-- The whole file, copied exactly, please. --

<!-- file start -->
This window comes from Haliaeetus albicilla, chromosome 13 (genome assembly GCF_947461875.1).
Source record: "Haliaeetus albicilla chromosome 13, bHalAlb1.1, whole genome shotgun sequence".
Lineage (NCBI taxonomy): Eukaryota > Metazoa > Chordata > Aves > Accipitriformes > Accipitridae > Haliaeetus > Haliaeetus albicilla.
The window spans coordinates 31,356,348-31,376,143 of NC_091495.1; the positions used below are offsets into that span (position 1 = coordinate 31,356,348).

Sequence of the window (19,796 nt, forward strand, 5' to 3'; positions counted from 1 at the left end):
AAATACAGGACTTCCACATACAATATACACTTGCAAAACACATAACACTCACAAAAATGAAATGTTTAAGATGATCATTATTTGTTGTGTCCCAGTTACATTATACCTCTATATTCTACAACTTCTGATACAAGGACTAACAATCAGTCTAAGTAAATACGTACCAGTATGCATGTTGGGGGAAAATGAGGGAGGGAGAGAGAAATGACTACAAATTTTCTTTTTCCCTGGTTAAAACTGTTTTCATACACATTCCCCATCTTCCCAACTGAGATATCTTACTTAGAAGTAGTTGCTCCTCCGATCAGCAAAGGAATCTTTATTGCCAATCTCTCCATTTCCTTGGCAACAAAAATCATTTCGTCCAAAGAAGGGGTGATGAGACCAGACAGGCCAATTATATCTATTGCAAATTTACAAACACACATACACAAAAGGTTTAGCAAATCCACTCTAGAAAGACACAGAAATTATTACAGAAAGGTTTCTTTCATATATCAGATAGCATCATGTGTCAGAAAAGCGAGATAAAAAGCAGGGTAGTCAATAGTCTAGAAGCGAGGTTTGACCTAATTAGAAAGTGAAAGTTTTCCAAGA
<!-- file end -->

This window comes from Haliaeetus albicilla, chromosome 13 (genome assembly GCF_947461875.1).
Source record: "Haliaeetus albicilla chromosome 13, bHalAlb1.1, whole genome shotgun sequence".
Lineage (NCBI taxonomy): Eukaryota > Metazoa > Chordata > Aves > Accipitriformes > Accipitridae > Haliaeetus > Haliaeetus albicilla.
The window spans coordinates 31,356,348-31,376,143 of NC_091495.1; the positions used below are offsets into that span (position 1 = coordinate 31,356,348).

Sequence of the window (19,796 nt, forward strand, 5' to 3'; positions counted from 1 at the left end):
AAATACAGGACTTCCACATACAATATACACTTGCAAAACACATAACACTCACAAAAATGAAATGTTTAAGATGATCATTATTTGTTGTGTCCCAGTTACATTATACCTCTATATTCTACAACTTCTGATACAAGGACTAACAATCAGTCTAAGTAAATACGTACCAGTATGCATGTTGGGGGAAAATGAGGGAGGGAGAGAGAAATGACTACAAATTTTCTTTTTCCCTGGTTAAAACTGTTTTCATACACATTCCCCATCTTCCCAACTGAGATATCTTACTTAGAAGTAGTTGCTCCTCCGATCAGCAAAGGAATCTTTATTGCCAATCTCTCCATTTCCTTGGCAACAAAAATCATTTCGTCCAAAGAAGGGGTGATGAGACCAGACAGGCCAATTATATCTATTGCAAATTTACAAACACACATACACAAAAGGTTTAGCAAATCCACTCTAGAAAGACACAGAAATTATTACAGAAAGGTTTCTTTCATATATCAGATAGCATCATGTGTCAGAAAAGCGAGATAAAAAGCAGGGTAGTCAATAGTCTAGAAGCGAGGTTTGACCTAATTAGAAAGTGAAAGTTTTCCAAGA